I've taken two viewings to make sense of this part of the film – when I first saw it at Cannes, I was floating merrily in the sensory experience but bewildered by the narrative. With Malick, the viewer has to surrender to the cinematic flow, to trust it, seek refuge in it. But basically, this film is: Sean Penn (we learn his character is Jack) in the present, contemplating the reverberations of his brother's death, maybe some 20 years ago to the day, and trying to work out why – on an existential, spiritual, religious level – it happened.
Researching the allegedly unknowable Malick recently, I learned – and I wouldn't want reality to be a spoiler – that his brother, Larry, committed suicide in Spain while studying guitar under the teacher Andrés Segovia in 1968.
In The Tree of Life, just before the mother receives the telegram, the camera floats past a teenager's bedroom in which a guitar stands, propped up by the bed. Later in the film, we will see fleeting shots of a young brother practising his guitar. This is hardly the cinema of a recluse, then, but a deeply personal work that reveals the author's soul. It will strike chords with anyone who has ever questioned life and death.
And then,22 minutes in, The Tree of Life becomes something extraordinary. The next 17 minutes are gobsmacking, requiring unbelievable daring and confidence from the film-maker, but also beseeching a giant leap of filmic faith from the viewer. Malick, in short, goes off on one.
Shots of planetary movements, hot geysers, lava, bacteria, molecules, jellyfish, canyons and churning seas give way to a CGI dinosaur caressing another injured beast – a scene of prehistoric kindness. Like the polar opposite of Michael Bay, these aren't special effects, these are ideas. But they are also risky, baffling, beautiful images. Are they Darwinian or creationist? They're certainly a little studenty and Discovery Channel-ish, a sort of lava lamp cinema. If you feel like laughing, maybe that's OK, too.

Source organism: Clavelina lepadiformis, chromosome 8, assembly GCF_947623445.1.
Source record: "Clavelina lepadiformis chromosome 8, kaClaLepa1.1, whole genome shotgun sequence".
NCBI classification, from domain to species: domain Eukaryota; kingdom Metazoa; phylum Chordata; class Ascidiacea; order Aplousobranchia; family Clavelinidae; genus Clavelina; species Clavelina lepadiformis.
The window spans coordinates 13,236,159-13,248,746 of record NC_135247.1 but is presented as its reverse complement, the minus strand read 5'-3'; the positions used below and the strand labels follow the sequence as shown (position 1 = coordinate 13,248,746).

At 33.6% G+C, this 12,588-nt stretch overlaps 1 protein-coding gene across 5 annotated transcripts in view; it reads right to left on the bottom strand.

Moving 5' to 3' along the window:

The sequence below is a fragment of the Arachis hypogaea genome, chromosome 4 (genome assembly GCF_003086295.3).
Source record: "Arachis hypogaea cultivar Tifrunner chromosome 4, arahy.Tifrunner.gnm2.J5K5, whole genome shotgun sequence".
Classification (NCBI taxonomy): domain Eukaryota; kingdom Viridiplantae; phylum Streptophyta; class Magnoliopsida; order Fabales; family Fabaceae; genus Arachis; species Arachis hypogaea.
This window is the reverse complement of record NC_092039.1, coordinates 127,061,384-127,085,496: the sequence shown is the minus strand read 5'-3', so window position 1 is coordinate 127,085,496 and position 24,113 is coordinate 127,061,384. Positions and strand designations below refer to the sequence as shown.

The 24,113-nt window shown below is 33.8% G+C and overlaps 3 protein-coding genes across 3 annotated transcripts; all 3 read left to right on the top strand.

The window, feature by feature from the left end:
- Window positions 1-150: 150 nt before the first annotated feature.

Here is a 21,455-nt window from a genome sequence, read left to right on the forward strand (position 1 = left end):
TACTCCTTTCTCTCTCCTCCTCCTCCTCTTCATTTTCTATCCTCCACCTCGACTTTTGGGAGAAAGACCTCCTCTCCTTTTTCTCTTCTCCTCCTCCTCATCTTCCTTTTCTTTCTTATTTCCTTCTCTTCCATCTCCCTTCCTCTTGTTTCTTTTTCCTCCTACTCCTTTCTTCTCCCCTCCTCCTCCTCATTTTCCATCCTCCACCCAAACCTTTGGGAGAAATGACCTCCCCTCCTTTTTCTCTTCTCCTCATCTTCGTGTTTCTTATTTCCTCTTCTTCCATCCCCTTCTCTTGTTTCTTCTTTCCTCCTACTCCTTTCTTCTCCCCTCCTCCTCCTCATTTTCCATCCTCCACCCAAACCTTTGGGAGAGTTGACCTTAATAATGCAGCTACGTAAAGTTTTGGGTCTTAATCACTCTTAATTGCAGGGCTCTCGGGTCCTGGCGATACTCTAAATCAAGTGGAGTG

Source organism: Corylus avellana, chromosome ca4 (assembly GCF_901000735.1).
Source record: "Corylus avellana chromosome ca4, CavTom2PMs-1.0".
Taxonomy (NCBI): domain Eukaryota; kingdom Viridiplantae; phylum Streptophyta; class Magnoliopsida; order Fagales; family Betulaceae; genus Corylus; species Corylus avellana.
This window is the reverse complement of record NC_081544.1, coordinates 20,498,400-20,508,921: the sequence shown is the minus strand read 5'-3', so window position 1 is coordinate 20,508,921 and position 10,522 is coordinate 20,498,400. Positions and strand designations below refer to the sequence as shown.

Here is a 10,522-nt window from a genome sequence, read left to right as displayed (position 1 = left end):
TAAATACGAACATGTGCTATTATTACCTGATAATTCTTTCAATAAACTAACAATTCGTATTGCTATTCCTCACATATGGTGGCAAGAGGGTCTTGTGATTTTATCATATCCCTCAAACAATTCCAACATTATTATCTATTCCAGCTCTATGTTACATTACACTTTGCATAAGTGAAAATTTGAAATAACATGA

We return from this cosmic reverie, sharply, to the childhood bliss of postwar, smalltown America (clues indicate this is Waco, Texas, where Malick grew up, although the film was shot in Smithville) and this section will now form the meat of the film, as young Jack (Hunter McCracken) and his two brothers play in the wide streets, swing on the trees, waft around with their ethereally lovely mother by the river. When their father – "call me sir" – gets home, things get stricter and meal times are often spent cutting meatloaf under his glare. A local child drowns, felons are arrested, there are sermons on Sundays, Dad envies the rich houses and teaches the kids boxing, he growls at them to weed the lawn and close the door quietly – years float by, like the river.
Malick's camera drifts like an angel, or a ghost, rarely staying still, its images sweeping us along in an ebb and flow, washing us in the ways of nature and the ways of grace. Yet within its ambition to convey the meaning of life, The Tree of Life is also boring, cliched and banal. Dad loses a job and the family move house and things will never quite be the same. The film flashes back to adult Jack, now wandering a salt flat, or some kind of beach, surrounded by lost souls.
What are we to make of this coda? I find it shockingly cheesy and can't quite reconcile it with other sublime passages in the same film. The hippie, Taoist, animist Malick of old is still there but, suddenly, I felt preached at. The dinosaurs, I can take; the souls on the beach, the hugging and the rapprochement with God, that's too much. Maybe I just climb a different tree.